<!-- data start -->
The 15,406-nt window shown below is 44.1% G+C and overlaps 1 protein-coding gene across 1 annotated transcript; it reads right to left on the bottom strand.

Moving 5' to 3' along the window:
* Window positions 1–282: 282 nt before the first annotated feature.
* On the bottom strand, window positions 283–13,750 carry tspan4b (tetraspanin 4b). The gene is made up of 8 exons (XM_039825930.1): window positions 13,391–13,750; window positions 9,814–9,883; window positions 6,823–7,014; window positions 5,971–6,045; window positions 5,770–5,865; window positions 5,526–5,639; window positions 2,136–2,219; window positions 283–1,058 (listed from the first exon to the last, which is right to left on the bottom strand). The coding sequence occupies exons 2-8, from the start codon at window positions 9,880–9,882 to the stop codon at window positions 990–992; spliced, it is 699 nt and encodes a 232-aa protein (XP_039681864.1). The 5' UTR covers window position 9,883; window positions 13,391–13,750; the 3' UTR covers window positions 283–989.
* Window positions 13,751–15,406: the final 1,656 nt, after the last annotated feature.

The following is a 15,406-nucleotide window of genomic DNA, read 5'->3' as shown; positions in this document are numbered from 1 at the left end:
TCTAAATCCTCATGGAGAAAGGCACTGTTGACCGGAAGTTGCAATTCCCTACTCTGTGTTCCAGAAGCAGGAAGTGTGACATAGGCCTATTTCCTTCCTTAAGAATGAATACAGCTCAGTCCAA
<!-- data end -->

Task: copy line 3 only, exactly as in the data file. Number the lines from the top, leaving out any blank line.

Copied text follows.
* Window positions 1–282: 282 nt before the first annotated feature.